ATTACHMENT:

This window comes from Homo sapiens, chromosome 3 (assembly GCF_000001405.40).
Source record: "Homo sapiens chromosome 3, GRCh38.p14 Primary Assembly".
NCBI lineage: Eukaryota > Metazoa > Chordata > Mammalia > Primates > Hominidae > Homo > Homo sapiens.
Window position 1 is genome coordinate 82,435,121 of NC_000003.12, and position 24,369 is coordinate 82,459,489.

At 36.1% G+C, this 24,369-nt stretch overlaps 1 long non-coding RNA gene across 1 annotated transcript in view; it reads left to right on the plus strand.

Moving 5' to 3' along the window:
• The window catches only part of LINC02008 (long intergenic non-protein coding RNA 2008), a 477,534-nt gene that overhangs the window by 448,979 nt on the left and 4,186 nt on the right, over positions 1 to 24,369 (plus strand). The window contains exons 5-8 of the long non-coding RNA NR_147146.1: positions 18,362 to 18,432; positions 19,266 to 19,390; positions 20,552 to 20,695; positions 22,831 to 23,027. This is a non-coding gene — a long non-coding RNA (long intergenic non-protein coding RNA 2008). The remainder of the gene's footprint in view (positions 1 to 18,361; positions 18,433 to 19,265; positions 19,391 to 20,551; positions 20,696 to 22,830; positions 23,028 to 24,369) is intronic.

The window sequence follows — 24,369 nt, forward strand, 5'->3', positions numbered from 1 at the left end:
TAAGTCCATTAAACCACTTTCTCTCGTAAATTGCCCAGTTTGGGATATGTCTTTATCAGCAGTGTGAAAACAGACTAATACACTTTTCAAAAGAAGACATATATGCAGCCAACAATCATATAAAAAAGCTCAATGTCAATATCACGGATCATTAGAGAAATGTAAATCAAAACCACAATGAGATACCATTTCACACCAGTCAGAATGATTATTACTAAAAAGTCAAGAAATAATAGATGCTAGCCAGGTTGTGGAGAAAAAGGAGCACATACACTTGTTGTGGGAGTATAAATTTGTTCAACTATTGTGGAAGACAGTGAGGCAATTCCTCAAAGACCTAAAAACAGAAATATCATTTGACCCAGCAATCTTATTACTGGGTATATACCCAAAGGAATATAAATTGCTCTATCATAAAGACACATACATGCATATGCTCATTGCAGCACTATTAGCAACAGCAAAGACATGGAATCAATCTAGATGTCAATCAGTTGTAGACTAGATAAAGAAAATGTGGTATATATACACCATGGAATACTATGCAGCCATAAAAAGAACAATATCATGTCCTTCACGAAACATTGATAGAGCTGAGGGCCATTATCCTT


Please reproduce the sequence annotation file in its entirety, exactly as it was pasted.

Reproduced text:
This window comes from Homo sapiens, chromosome 3 (assembly GCF_000001405.40).
Source record: "Homo sapiens chromosome 3, GRCh38.p14 Primary Assembly".
NCBI lineage: Eukaryota > Metazoa > Chordata > Mammalia > Primates > Hominidae > Homo > Homo sapiens.
Window position 1 is genome coordinate 82,435,121 of NC_000003.12, and position 24,369 is coordinate 82,459,489.

At 36.1% G+C, this 24,369-nt stretch overlaps 1 long non-coding RNA gene across 1 annotated transcript in view; it reads left to right on the plus strand.

Moving 5' to 3' along the window:
• The window catches only part of LINC02008 (long intergenic non-protein coding RNA 2008), a 477,534-nt gene that overhangs the window by 448,979 nt on the left and 4,186 nt on the right, over positions 1 to 24,369 (plus strand). The window contains exons 5-8 of the long non-coding RNA NR_147146.1: positions 18,362 to 18,432; positions 19,266 to 19,390; positions 20,552 to 20,695; positions 22,831 to 23,027. This is a non-coding gene — a long non-coding RNA (long intergenic non-protein coding RNA 2008). The remainder of the gene's footprint in view (positions 1 to 18,361; positions 18,433 to 19,265; positions 19,391 to 20,551; positions 20,696 to 22,830; positions 23,028 to 24,369) is intronic.

The window sequence follows — 24,369 nt, forward strand, 5'->3', positions numbered from 1 at the left end:
TAAGTCCATTAAACCACTTTCTCTCGTAAATTGCCCAGTTTGGGATATGTCTTTATCAGCAGTGTGAAAACAGACTAATACACTTTTCAAAAGAAGACATATATGCAGCCAACAATCATATAAAAAAGCTCAATGTCAATATCACGGATCATTAGAGAAATGTAAATCAAAACCACAATGAGATACCATTTCACACCAGTCAGAATGATTATTACTAAAAAGTCAAGAAATAATAGATGCTAGCCAGGTTGTGGAGAAAAAGGAGCACATACACTTGTTGTGGGAGTATAAATTTGTTCAACTATTGTGGAAGACAGTGAGGCAATTCCTCAAAGACCTAAAAACAGAAATATCATTTGACCCAGCAATCTTATTACTGGGTATATACCCAAAGGAATATAAATTGCTCTATCATAAAGACACATACATGCATATGCTCATTGCAGCACTATTAGCAACAGCAAAGACATGGAATCAATCTAGATGTCAATCAGTTGTAGACTAGATAAAGAAAATGTGGTATATATACACCATGGAATACTATGCAGCCATAAAAAGAACAATATCATGTCCTTCACGAAACATTGATAGAGCTGAGGGCCATTATCCTT